Academy Unveils New Version of Prototype Science Standards
BOSTON--The National Academy of Sciences has published an updated version of prototype standards for science education that reflects the comments of thousands of educators and others who have participated in a national process of "critique and consensus'' to help shape the final document.
Copies of the new document, entitled "National Science Education Standards: An Advanced Sampler,'' were distributed during the annual meeting of the American Association for the Advancement of Science here this month.
Like the previous versions of the prototype standards, the new document was drafted by the National Committee on Science Education Standards and Assessment.
The committee of educators, scientists, and researchers is working under the aegis of the academy's National Research Council to produce national benchmarks for what students should know and be able to do in science.
Three working groups are cooperatively developing standards for science curriculum, teaching, and assessment.
Although academy staff members had hoped to finish the revision earlier, they noted that distributing the new working paper at the A.A.A.S. meeting had the added advantage of putting it in the hands of prominent scientists, many of whom have been watching the standards-setting process with interest.
A comprehensive, one-volume draft of standards for science curriculum--with initial drafts of the teaching and assessment standards--is now scheduled to be released in June.
A Change in Philosophy?
As did previous versions, the most recent sampler contains sections that outline "fundamental understandings,'' arranged by grade levels K to 12, in such specific subjects as physical science and biology.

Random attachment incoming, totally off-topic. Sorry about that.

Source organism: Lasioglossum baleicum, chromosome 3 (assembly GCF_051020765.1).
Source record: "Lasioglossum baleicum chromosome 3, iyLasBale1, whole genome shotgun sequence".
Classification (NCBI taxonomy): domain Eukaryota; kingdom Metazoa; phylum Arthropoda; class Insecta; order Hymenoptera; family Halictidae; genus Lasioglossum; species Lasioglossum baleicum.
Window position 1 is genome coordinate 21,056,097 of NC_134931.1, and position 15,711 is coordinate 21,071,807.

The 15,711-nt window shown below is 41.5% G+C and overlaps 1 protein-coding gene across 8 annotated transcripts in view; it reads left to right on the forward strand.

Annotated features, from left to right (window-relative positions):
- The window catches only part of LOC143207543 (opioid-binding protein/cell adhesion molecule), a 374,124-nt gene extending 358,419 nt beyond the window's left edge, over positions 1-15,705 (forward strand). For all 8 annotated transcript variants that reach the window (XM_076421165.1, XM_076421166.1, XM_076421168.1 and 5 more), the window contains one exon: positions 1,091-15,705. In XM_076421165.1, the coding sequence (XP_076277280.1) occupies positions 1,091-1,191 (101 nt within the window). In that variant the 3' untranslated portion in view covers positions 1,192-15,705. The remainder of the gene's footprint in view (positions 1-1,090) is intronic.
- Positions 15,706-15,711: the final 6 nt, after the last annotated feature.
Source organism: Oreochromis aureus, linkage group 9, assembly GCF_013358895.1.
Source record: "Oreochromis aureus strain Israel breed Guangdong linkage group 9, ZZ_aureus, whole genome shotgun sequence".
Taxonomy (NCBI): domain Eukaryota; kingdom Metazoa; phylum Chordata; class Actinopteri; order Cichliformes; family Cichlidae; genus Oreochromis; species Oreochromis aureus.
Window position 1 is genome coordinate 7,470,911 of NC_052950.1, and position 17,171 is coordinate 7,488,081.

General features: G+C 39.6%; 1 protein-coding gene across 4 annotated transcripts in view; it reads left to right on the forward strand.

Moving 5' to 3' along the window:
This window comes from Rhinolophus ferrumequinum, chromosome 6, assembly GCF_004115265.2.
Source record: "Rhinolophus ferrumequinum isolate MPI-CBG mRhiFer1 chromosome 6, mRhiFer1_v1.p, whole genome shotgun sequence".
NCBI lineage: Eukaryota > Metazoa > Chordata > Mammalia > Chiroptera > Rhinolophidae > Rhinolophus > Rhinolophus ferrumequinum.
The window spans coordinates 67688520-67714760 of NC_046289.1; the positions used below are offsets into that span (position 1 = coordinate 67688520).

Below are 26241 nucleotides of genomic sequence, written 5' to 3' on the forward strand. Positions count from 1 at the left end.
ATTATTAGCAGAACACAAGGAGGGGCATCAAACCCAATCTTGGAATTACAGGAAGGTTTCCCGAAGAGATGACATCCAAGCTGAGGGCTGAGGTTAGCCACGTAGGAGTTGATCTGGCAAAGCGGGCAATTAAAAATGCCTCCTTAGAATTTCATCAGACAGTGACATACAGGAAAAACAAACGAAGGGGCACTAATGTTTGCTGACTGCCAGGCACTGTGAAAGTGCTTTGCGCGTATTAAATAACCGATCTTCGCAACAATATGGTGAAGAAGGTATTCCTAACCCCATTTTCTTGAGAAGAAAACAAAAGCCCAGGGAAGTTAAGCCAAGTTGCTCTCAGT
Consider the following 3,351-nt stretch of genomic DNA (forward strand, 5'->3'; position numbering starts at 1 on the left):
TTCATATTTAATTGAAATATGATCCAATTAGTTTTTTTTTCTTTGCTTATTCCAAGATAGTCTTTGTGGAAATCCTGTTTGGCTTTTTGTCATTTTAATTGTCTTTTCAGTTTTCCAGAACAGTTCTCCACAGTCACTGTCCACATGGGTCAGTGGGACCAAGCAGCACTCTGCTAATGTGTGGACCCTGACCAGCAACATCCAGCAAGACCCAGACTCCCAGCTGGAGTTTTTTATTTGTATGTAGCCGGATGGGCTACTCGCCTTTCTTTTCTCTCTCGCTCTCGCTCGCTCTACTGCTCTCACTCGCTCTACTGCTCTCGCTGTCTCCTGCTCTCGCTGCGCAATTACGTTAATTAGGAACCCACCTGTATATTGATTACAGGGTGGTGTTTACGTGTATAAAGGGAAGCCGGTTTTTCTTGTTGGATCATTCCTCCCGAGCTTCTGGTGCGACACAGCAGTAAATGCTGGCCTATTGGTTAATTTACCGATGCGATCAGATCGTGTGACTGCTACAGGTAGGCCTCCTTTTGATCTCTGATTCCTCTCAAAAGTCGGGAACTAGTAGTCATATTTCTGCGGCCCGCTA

But the new document is written in a more informal style than its predecessors. It also contains boxes on almost every page describing the intellectual underpinnings for the information along with suggestions for classroom use.
It also provides some interesting insights into the confidential standards-setting process.
An earlier draft of the document contained an appendix on the philosophy underlying the development of standards. The appendix stated that the standards-development team subscribed to a "postmodern approach'' to science, which questions the objectivity of observation and the truth of scientific knowledge.
In this view, a scientific theory is not "proved true; rather, the fit between theory and the existing knowledge base, as well as the goals of the individual or of the intellectual or social community are examined,'' it stated.
The postmodern approach was contrasted with "logical positivism,'' or the philosophy that scientific observations can be made in an objective manner and that scientists are able to discern universal "truths'' underlying their observations.
According to those involved in the standards-setting process, there was strong disagreement on the panel over whether the statement represented a consensus of the development teams or even belonged in the document, which was hurriedly released to meet a November deadline.
The new document merely notes that the appendixes have been dropped for now and that those issues "will be addressed in appropriate ways in later documents.''
Critique and Consensus
The new document is the first to have weathered the critique process that N.R.C. officials say is unique to this project. Typically, reports developed under the council's sponsorship receive only an internal review before being distributed in final form.
But the urge to insure that the science standards are inclusive and acceptable to a wide audience has turned that approach on its head.
In response to comments about previous versions, the new document notes, for example, that the Mathematical Sciences Education Board has offered to convene mathematicians and math educators to assist in the standards-development process. Some observers have been concerned that the connections between math and science might be downplayed in the standards.
It also notes that the academy is investigating ways in which the final standards will be disseminated to, and implemented by, teachers.
One approach under consideration is a national network of teachers
with access to resource centers staffed by teachers trained in the
application of the standards.
Vol. 12, Issue 22